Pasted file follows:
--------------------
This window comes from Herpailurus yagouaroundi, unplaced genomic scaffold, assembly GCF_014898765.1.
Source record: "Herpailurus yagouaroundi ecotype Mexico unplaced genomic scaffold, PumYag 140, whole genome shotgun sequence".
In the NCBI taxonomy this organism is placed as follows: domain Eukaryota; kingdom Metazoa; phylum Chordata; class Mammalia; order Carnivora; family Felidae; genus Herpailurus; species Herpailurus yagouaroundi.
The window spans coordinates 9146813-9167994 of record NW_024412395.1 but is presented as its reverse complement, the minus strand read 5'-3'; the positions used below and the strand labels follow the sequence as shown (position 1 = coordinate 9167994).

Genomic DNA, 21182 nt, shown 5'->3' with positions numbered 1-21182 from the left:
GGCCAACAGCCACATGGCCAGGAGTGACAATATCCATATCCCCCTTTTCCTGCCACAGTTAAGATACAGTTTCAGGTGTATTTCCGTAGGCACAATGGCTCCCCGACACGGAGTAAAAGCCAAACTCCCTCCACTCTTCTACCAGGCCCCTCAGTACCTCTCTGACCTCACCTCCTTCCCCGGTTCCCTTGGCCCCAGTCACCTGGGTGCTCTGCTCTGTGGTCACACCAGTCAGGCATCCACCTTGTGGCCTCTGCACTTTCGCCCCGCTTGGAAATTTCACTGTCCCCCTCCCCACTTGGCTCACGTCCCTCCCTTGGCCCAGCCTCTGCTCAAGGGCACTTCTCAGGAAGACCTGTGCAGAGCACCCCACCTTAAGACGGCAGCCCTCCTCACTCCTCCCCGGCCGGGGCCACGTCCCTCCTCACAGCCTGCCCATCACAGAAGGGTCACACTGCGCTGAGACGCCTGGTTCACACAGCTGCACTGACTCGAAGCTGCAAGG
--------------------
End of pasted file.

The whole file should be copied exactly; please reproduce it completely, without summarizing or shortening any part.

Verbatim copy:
This window comes from Herpailurus yagouaroundi, unplaced genomic scaffold, assembly GCF_014898765.1.
Source record: "Herpailurus yagouaroundi ecotype Mexico unplaced genomic scaffold, PumYag 140, whole genome shotgun sequence".
In the NCBI taxonomy this organism is placed as follows: domain Eukaryota; kingdom Metazoa; phylum Chordata; class Mammalia; order Carnivora; family Felidae; genus Herpailurus; species Herpailurus yagouaroundi.
The window spans coordinates 9146813-9167994 of record NW_024412395.1 but is presented as its reverse complement, the minus strand read 5'-3'; the positions used below and the strand labels follow the sequence as shown (position 1 = coordinate 9167994).

Genomic DNA, 21182 nt, shown 5'->3' with positions numbered 1-21182 from the left:
GGCCAACAGCCACATGGCCAGGAGTGACAATATCCATATCCCCCTTTTCCTGCCACAGTTAAGATACAGTTTCAGGTGTATTTCCGTAGGCACAATGGCTCCCCGACACGGAGTAAAAGCCAAACTCCCTCCACTCTTCTACCAGGCCCCTCAGTACCTCTCTGACCTCACCTCCTTCCCCGGTTCCCTTGGCCCCAGTCACCTGGGTGCTCTGCTCTGTGGTCACACCAGTCAGGCATCCACCTTGTGGCCTCTGCACTTTCGCCCCGCTTGGAAATTTCACTGTCCCCCTCCCCACTTGGCTCACGTCCCTCCCTTGGCCCAGCCTCTGCTCAAGGGCACTTCTCAGGAAGACCTGTGCAGAGCACCCCACCTTAAGACGGCAGCCCTCCTCACTCCTCCCCGGCCGGGGCCACGTCCCTCCTCACAGCCTGCCCATCACAGAAGGGTCACACTGCGCTGAGACGCCTGGTTCACACAGCTGCACTGACTCGAAGCTGCAAGG